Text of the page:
John Steinbeck just might be the novelist for our time. In his sprawling epic The Grapes of Wrath, he captured Americans’ peculiar craving for a lifestyles now not their own, the promise of wealth beyond the veil of desolation and the wretched impossibility of the sort of promise. Steinbeck’s other epic, East of Eden, illustrates the ragged desperation of human nature, wreaking destruction alternatively than sporting hope. William Souder’s bracing Mad at the World: A Life of John Steinbeck vividly portrays the brooding and moody writer who could by no means stop writing and who never match comfortably inside the society in which he lived.
Souder, whose biography of John James Audobon become a Pulitzer finalist, lines Steinbeck’s love of tale and storytelling to his childhood. As a teenager, Steinbeck immersed himself in Thomas Malory’s Le Morte d’Arthur, which he translated later in lifestyles, and in adventure testimonies and classics inclusive of Treasure Island, Madame Bovary and Crime and Punishment. This early analyzing gave him glimpses into the shadowy corners of the human coronary heart and furnished him with models for telling tales of human beings engaged in heroic struggles against the injustices of their eras.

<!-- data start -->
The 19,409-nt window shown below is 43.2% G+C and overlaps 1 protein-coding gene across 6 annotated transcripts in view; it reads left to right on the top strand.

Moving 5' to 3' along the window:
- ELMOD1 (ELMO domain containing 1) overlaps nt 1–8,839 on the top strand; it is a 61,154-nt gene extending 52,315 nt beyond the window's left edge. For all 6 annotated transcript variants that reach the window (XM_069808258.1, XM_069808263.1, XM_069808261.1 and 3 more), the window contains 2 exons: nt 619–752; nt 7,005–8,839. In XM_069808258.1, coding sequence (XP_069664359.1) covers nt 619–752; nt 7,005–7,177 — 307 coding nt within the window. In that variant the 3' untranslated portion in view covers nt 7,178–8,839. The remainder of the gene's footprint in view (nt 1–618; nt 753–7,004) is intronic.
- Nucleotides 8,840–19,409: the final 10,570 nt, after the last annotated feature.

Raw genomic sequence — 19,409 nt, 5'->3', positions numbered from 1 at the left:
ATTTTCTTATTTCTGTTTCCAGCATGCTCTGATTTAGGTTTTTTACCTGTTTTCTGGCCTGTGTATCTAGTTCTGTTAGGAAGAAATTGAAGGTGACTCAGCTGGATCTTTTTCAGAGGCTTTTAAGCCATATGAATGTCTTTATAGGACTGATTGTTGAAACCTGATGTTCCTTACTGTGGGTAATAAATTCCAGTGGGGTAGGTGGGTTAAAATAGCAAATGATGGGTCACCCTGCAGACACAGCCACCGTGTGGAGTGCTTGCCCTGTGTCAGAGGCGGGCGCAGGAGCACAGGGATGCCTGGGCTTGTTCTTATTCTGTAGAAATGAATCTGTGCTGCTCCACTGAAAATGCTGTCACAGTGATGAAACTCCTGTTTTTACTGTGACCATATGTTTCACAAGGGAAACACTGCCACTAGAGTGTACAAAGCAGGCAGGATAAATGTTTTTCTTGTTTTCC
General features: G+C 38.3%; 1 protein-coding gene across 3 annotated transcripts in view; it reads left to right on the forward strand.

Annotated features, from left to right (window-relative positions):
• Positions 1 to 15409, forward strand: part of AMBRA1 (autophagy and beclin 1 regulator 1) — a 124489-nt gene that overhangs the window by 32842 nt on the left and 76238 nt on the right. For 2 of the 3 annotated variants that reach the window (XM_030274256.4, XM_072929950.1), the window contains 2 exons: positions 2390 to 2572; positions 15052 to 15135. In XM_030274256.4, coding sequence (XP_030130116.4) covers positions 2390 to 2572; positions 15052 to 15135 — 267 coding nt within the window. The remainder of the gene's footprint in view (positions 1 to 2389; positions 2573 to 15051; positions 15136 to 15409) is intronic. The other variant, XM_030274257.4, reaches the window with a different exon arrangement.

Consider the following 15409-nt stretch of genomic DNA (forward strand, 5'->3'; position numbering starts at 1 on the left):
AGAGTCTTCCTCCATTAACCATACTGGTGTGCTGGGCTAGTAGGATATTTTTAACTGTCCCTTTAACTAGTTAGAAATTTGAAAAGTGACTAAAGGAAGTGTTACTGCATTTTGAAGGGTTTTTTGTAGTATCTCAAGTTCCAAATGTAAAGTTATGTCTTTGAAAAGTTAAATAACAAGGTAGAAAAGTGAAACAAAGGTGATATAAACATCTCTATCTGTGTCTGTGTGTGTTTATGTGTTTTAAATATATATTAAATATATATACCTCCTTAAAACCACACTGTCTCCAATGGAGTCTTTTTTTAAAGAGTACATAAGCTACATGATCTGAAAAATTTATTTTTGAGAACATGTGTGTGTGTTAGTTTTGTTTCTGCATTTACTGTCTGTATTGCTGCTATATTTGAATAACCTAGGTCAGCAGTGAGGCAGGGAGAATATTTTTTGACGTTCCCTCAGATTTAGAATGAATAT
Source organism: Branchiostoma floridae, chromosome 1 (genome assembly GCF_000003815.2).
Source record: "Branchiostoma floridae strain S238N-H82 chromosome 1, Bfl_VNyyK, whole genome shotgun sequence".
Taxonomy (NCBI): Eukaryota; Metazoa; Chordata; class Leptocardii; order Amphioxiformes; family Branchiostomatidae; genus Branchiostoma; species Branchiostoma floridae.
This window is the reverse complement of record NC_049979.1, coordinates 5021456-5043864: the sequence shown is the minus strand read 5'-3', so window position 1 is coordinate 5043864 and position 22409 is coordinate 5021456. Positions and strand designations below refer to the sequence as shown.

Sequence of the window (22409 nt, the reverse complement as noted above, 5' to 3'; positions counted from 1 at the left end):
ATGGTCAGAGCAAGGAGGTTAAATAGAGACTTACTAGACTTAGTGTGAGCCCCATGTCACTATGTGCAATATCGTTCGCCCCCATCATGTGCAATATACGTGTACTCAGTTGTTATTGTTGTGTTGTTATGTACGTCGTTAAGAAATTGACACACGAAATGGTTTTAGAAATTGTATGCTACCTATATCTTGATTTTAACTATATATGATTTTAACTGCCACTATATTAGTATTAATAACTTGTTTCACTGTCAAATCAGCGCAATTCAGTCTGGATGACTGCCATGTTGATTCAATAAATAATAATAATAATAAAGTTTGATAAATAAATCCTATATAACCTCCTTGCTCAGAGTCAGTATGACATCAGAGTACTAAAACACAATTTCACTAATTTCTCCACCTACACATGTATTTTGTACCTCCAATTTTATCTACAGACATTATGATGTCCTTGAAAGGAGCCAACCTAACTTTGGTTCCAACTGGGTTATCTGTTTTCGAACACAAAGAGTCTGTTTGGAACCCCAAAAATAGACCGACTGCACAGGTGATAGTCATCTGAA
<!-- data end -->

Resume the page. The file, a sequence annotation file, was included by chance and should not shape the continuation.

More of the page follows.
Steinbeck become a born storyteller, a creator who became not satisfied until he become working, a novelist a bit out of step together with his times (lots of his social realist novels appeared all through the improvements of modernism) and a reticent guy who would instead write than talk publicly about his writing. Steinbeck’s greatest virtue, consistent with Souder, was his “capability to stay interior other cultures, different races; he added humans to lifestyles who were in any other case invisible and voiceless.” The first Steinbeck biography given that Jay Parini’s greater psychological John Steinbeck: A Biography (1995), Mad at the World vibrantly illuminates the life and paintings of a creator who is nevertheless widely study and relevant today.